Sam Stanley BEM - The Lochinvar Divers - by Ginge Fullen
Sam Stanley BEM - Intro
The Lochinvar Divers - One of the First Instructors
Who was the very first Clearance Diver? It’s a question I find very intriguing. For us to know that we have to determine when the branch first started and do we indeed include the first instructors. After all who were the men who trained the first Clearance Divers and what experience did they have? These are the questions that are asked in the following pages. I don’t presume to have got it 100% right and I am very open to corrections but this is a very important and interesting period of the early Clearance Diving branch and one I wanted to try and get down on record whilst some of those very first Clearance Divers are still with us. I found it to be a rich history with the early instructors coming from the ‘P’ Party’s, Standard Divers and an RN Commando who landed on D-Day in the very first hours and some of the early diving officers served on the Charioteers and Midget Submarines in the war and one was a frogman from the Landing Craft Obstacle Clearance Units (LCOCU) who were all again, rather select groups of men.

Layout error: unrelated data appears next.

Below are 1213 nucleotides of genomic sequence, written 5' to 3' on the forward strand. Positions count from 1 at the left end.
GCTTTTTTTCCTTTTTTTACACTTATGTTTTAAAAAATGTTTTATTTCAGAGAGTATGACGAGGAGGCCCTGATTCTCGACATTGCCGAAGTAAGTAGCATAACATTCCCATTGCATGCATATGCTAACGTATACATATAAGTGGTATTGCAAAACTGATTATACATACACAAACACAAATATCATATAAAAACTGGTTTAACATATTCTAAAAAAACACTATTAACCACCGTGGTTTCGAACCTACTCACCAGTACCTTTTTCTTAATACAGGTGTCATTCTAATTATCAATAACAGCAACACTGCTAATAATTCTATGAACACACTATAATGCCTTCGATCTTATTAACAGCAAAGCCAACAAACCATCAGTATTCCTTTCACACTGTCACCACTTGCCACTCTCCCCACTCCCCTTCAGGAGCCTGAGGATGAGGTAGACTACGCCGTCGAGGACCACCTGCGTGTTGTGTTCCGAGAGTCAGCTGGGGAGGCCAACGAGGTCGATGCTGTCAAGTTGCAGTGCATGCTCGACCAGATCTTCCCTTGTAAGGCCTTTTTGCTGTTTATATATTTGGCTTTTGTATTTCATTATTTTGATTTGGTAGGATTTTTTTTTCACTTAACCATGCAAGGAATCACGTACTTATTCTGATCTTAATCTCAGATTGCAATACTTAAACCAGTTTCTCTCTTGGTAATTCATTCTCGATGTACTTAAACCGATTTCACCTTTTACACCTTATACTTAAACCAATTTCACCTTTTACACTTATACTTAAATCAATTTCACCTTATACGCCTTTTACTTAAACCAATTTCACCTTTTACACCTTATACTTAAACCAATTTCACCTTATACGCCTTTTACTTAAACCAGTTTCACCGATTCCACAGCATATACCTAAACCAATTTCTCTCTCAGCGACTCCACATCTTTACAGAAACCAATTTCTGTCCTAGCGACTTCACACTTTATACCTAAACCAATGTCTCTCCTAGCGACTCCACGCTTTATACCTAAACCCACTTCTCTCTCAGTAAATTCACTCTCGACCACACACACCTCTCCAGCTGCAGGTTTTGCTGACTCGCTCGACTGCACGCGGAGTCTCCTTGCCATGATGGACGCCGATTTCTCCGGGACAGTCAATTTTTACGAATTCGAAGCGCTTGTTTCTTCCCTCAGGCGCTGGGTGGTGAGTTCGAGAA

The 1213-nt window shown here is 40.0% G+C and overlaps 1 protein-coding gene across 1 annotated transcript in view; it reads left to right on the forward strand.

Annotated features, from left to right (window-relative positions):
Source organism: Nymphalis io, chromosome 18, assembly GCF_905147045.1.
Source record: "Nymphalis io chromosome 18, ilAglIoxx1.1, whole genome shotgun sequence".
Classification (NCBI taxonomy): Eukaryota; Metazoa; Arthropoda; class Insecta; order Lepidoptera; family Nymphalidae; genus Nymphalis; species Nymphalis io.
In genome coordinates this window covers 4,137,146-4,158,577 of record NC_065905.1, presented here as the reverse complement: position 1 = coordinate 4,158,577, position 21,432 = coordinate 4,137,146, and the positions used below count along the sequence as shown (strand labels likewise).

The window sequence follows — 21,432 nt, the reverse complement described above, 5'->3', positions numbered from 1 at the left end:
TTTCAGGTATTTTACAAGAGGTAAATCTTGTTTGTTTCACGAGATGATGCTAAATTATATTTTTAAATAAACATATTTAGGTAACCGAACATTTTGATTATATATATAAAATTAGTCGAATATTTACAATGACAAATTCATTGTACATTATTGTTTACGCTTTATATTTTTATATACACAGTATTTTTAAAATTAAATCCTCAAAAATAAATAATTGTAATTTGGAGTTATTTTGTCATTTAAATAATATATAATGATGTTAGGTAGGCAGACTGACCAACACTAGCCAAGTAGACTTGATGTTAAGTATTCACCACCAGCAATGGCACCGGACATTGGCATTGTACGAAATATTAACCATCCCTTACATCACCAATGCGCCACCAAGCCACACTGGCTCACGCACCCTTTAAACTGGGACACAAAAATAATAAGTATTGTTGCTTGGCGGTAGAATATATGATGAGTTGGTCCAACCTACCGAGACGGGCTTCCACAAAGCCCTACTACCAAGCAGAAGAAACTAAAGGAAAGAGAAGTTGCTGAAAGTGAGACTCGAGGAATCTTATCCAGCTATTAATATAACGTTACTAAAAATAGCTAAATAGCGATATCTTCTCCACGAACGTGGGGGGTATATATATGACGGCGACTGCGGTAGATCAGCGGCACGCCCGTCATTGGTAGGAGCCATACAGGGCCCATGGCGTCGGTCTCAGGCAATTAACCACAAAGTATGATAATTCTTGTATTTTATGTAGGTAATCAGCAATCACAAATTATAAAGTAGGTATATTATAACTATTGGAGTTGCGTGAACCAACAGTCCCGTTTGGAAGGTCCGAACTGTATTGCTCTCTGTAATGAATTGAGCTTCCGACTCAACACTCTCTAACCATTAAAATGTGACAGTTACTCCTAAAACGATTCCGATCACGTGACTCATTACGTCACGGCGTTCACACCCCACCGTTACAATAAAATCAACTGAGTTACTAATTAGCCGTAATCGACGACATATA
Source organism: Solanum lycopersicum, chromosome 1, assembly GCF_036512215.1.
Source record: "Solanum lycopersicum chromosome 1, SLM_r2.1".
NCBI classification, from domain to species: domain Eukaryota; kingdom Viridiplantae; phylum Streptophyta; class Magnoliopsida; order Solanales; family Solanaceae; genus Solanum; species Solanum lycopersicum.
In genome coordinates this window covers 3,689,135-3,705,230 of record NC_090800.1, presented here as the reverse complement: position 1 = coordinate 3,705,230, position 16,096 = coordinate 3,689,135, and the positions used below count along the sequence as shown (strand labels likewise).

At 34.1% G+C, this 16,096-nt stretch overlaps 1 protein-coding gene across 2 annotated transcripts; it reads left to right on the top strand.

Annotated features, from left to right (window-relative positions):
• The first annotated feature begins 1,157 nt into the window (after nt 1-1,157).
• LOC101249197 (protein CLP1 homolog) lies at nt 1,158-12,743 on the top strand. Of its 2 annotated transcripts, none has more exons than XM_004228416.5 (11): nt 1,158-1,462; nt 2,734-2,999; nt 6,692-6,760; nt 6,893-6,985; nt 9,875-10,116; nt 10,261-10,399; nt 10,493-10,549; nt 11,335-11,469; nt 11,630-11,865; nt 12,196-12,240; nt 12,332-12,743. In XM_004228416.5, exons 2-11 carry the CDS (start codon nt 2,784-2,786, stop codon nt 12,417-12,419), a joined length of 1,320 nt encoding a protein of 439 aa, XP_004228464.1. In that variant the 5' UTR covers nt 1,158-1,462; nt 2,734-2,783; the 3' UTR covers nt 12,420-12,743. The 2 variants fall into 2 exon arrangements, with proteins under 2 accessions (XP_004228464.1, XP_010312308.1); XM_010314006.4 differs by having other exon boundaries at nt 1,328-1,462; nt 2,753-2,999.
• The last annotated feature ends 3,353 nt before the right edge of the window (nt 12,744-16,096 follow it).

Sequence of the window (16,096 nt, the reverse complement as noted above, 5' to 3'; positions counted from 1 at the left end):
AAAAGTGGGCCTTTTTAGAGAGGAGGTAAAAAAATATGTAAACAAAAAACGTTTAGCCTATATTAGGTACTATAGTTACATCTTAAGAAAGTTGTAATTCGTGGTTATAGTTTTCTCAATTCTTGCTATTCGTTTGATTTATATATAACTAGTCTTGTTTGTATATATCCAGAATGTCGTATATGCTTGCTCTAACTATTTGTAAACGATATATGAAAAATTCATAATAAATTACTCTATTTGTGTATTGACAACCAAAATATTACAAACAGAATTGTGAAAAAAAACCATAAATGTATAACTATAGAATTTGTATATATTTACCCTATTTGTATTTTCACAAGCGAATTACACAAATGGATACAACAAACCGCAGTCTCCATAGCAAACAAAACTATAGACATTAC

Before the CD branch officially started on the 7th March 1952 there was from the 3rd December 1948 what was known as Clearance Diver (Diver (C)), all trained divers of wartime experience or Standard Divers who qualified at HMS Lochinvar in Port Edgar on the east coast of Scotland. Many or all of these divers started the first Clearance Diving teams. It is this period of four years or so between December 3rd 1948 to October 9th 1952 when training moved to HMS Vernon in Portsmouth that these Chronicles covers. As we will see in these Chronicles Clearance Diving teams had already been established well before the creation date of the CD’s given in the Admiralty Fleet Order of 1952.
I'm lucky; privileged even to have met three of those Lochinvar divers who will be mentioned later in these pages and I felt it important to record their stories and some of those who followed just after who knew the first instructors. In particular Chief Sam Stanley who instructed most of the early Clearance Diver courses. Sam’s navy records show he had been a Standard Diver during the war undertaking work with the charioteers, salvage and deep diving. All his reports read of him having plenty of energy and being a highly efficient diver although one stated he was inclined to be quick-tempered and bombastic. His instructional capabilities were identified very early on and one can’t help to think he was the best person for the job to train the new diving branch. On the 7th March 1952 he was made a CD1 (PO Diver) and would have been one of the highest-ranking Clearance Divers at the birth of the new branch. Already earning a MID (Mention in Dispatches) in 1940 he would be awarded the BEM as a Clearance Diver for his EOD (Explosive Ordnance Disposal) work on the Malta Team.